◉ The most mysterious creature known to mankind is probably man himself. Never mind total strangers, even the actions and preferences of those closest to you are sometimes completely inscrutable, and for that matter, there are plenty of things you can’t really seem to understand about yourself. Indeed, this very desire to “understand” everything is one of the puzzling habits of humans. It is when you try to understand things that wonder arises.
◉ Maybe it all has to do with the reckless growth of the human brain. The major characteristic of humans as mammals is that they walk upright on two legs. There are various hypotheses as to how this came to be, for instance that our ancestors evolved from living in the forest to living on the savannah, or that they spent one period living in the sea. Anyhow, with the hands now free to use tools, the brain was prompted to grow, or so the theory goes. A radically different idea about the enlargement of the brain is the locomotion hypothesis, which claims that a larger brain evolved because it made walking and running smoother: a large brain makes the head heavier and the balance unstable, which in turn enables speedier and smoother motion forwards. If this hypothesis is correct, the human brain evolved as a counterweight, and started “thinking” only long afterwards.
◉ That may not be the reason why, but the human brain seems to have produced an endless series of traits that at first glance seem unrelated to biological survival. According to the neuroscientist Paul MacLean, the major feature of the human brain is that it enables us to cry, laugh and play. Laughter in particular is a uniquely human behavior. Chimpanzees also display a behavior similar to laughter, but humans are the only ones who laugh outright. Furthermore, humans laugh not only when they are happy or having fun. We may laugh to show contempt, or when we are angry, even when we are sad. Perhaps man should be called the only animal that can laugh without being happy. Let’s not forget, however, the medical utility of laughter. It is well known that laughter improves immunity, and there are reports that it is effective in the treatment of diabetes too.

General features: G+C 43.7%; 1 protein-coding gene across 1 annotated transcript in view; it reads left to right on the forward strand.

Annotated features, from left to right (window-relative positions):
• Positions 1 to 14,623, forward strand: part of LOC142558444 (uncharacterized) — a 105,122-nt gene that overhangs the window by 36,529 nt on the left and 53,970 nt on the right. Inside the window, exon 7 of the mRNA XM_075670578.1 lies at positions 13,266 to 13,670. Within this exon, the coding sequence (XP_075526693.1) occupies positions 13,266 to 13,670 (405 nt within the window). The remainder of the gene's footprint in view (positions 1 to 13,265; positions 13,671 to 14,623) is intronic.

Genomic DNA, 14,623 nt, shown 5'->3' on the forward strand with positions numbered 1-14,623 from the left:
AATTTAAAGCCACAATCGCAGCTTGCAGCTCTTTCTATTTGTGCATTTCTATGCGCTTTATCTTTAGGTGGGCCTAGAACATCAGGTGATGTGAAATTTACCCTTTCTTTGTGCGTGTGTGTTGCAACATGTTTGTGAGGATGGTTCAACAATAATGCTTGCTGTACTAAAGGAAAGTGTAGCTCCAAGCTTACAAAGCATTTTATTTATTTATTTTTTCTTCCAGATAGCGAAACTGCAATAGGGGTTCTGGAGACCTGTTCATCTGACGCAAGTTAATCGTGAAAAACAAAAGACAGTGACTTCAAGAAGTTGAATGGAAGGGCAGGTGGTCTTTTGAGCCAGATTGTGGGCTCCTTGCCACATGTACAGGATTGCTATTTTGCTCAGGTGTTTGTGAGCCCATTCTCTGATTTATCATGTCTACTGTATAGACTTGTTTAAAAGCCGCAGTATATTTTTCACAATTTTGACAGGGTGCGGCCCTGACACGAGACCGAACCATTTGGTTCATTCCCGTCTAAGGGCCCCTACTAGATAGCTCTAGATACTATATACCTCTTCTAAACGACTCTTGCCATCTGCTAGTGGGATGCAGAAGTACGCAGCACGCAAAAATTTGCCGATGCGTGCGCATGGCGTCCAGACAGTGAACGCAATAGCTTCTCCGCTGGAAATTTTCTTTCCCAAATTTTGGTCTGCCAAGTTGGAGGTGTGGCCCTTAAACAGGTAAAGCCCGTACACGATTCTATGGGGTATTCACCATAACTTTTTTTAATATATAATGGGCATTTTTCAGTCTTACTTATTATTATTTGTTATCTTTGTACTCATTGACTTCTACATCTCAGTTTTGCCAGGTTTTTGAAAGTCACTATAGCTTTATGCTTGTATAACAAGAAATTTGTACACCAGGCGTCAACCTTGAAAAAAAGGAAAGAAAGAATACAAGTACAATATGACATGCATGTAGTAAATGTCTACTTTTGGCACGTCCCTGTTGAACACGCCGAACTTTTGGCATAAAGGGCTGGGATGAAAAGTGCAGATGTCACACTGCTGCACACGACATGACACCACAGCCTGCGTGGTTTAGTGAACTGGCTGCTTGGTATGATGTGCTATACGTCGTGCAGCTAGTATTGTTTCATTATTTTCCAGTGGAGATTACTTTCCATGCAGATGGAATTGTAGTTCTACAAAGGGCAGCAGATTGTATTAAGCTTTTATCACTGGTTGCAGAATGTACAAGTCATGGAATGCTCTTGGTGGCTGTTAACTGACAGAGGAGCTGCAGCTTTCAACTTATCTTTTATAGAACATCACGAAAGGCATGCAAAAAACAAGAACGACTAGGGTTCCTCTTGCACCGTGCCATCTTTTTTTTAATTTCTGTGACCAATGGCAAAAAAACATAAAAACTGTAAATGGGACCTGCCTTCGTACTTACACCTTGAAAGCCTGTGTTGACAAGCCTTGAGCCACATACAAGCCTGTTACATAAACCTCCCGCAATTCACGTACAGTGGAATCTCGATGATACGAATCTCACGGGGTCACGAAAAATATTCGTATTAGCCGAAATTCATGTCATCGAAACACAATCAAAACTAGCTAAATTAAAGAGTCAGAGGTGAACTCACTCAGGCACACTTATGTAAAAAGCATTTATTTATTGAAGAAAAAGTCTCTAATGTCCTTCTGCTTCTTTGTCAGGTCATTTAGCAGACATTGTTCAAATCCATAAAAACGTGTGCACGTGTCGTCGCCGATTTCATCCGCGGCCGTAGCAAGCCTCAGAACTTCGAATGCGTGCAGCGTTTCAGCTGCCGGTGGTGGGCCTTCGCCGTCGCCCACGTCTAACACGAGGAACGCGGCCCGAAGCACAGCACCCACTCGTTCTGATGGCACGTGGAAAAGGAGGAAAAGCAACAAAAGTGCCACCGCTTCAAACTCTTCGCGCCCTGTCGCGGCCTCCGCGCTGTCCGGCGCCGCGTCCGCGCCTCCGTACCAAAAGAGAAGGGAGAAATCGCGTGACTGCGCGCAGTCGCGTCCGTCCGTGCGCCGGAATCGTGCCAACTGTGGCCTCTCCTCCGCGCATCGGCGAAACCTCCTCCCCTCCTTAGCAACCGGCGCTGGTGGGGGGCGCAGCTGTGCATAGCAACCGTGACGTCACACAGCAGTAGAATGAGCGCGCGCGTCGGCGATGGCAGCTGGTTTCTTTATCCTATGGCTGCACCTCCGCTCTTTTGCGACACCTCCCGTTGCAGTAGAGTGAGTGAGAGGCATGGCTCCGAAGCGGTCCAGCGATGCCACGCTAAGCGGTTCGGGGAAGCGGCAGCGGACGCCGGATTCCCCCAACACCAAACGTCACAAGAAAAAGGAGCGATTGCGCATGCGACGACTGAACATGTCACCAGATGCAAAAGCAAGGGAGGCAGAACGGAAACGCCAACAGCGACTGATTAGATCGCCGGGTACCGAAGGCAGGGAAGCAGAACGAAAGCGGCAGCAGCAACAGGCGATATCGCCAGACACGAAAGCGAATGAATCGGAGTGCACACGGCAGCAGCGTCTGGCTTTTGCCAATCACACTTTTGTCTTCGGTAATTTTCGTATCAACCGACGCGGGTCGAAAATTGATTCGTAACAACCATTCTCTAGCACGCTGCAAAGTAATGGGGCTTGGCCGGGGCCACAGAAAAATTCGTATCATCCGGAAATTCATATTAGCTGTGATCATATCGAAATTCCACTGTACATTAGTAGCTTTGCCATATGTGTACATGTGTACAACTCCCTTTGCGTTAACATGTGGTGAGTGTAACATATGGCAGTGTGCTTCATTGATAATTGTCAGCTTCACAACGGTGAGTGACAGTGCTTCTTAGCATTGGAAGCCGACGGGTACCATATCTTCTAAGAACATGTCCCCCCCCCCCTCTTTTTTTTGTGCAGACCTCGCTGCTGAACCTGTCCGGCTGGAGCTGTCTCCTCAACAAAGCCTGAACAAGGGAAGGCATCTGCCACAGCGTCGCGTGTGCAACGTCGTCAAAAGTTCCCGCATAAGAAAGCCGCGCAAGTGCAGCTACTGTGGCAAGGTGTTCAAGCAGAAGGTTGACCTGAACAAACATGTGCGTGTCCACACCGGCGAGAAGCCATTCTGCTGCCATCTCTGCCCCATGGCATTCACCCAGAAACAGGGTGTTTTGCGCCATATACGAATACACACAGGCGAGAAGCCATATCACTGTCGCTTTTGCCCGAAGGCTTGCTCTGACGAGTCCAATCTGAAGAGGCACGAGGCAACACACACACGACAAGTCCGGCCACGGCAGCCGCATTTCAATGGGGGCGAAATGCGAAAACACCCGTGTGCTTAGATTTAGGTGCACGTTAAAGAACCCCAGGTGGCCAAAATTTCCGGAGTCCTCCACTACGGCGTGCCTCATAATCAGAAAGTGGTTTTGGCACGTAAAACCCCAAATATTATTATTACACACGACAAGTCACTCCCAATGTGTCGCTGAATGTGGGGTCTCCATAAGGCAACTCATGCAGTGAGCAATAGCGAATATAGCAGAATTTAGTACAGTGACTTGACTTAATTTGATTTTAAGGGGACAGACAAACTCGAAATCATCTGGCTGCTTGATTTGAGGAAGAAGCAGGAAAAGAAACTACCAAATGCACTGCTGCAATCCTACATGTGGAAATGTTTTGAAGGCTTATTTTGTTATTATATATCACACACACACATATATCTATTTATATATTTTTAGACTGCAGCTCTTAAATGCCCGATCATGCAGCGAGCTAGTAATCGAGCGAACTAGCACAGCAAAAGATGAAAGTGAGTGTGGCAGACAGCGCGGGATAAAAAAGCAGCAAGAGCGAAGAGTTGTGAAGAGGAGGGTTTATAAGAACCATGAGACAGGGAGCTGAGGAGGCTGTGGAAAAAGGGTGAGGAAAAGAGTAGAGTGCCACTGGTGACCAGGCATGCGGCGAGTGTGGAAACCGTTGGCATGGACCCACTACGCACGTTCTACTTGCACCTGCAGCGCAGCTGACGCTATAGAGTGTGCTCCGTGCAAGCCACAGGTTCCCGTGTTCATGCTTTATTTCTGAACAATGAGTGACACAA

◉ Why do people have to sleep? That is a question every workaholic has pondered. Sleep seems like such a waste of time, doesn’t it? And when we sleep, we are totally defenseless as well. Humans are of course not the only animals that sleep, but there appear to be animals that do not sleep at all. As the sleep science pioneer Allan Rechtschaffen once said, “if sleep doesn’t serve an absolutely vital function, it is the biggest mistake evolution ever made.” The reason why we sleep is usually assumed to be “because we are tired,” but actually there is little evidence that fatigued human tissue recovers during sleep.
◉ Maybe we sleep in order to dream, but this obviously begs the question of why we dream. The consensus among scientists is that dreaming has something to do with processing information that has been input and stored in the brain, but once again, no concrete evidence of this has been discovered so far. An explanation of wondrous dream phenomena like precognitive dreams or apparitions remains, well, beyond our wildest dreams. Subjectively, there isn’t even any way to distinguish dream from reality.
◉ There is one thing that everybody experiences, yet nobody knows what it’s like, and usually nobody thinks about it. Death. The questions of why people (and other living creatures) have to die probably arose with the birth of consciousness. Since time immemorial, people have tried all sorts of methods and remedies to conquer death. However, far from attaining immortality, nobody has even succeeded in stretching the upper limit of the human lifespan (approximately 120 years).
◉ In fact, the cause of aging is still unclear. One theory has it that aging is programmed into our genes, while another claims that aging is caused by oxygen that enters the body when we breathe – or, in other words, that aging is caused by the act of living itself. It used to be believed that single-celled creatures could divide endlessly and so had eternal life, but it has now been confirmed that for example paramecia die after around 350 divisions.
◉ In humans and other multi-cellular organisms, cell division stops when the so-called telomeres at the end of the chromosomes wear down, and it is said that if some enzyme works to extend the telomeres, the cell becomes immortal. One example of such cells that do not die is cancer cells. In any case, life and death seem to be two sides of the same coin. If humans were to achieve eternal life, the population would explode, and the resulting stress and food-supply crisis would probably bring about the extinction of the whole species. Perhaps this is the main reason why there are no immortal creatures after all.